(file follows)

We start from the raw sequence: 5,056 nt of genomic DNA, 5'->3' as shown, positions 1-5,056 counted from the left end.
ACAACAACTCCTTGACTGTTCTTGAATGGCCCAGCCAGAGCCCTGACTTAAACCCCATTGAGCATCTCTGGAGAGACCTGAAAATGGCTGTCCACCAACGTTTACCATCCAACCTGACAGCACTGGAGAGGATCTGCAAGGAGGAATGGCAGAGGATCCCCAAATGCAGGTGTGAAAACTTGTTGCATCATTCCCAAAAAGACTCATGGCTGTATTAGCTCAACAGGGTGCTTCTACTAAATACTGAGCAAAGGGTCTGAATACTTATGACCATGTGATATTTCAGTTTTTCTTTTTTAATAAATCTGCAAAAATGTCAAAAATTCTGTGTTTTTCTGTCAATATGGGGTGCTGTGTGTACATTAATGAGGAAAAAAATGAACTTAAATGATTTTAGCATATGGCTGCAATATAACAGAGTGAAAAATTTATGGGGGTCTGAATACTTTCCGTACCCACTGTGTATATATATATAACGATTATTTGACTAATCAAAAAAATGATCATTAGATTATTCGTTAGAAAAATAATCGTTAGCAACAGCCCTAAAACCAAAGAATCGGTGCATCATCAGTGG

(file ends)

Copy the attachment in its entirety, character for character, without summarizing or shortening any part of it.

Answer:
We start from the raw sequence: 5,056 nt of genomic DNA, 5'->3' as shown, positions 1-5,056 counted from the left end.
ACAACAACTCCTTGACTGTTCTTGAATGGCCCAGCCAGAGCCCTGACTTAAACCCCATTGAGCATCTCTGGAGAGACCTGAAAATGGCTGTCCACCAACGTTTACCATCCAACCTGACAGCACTGGAGAGGATCTGCAAGGAGGAATGGCAGAGGATCCCCAAATGCAGGTGTGAAAACTTGTTGCATCATTCCCAAAAAGACTCATGGCTGTATTAGCTCAACAGGGTGCTTCTACTAAATACTGAGCAAAGGGTCTGAATACTTATGACCATGTGATATTTCAGTTTTTCTTTTTTAATAAATCTGCAAAAATGTCAAAAATTCTGTGTTTTTCTGTCAATATGGGGTGCTGTGTGTACATTAATGAGGAAAAAAATGAACTTAAATGATTTTAGCATATGGCTGCAATATAACAGAGTGAAAAATTTATGGGGGTCTGAATACTTTCCGTACCCACTGTGTATATATATATAACGATTATTTGACTAATCAAAAAAATGATCATTAGATTATTCGTTAGAAAAATAATCGTTAGCAACAGCCCTAAAACCAAAGAATCGGTGCATCATCAGTGG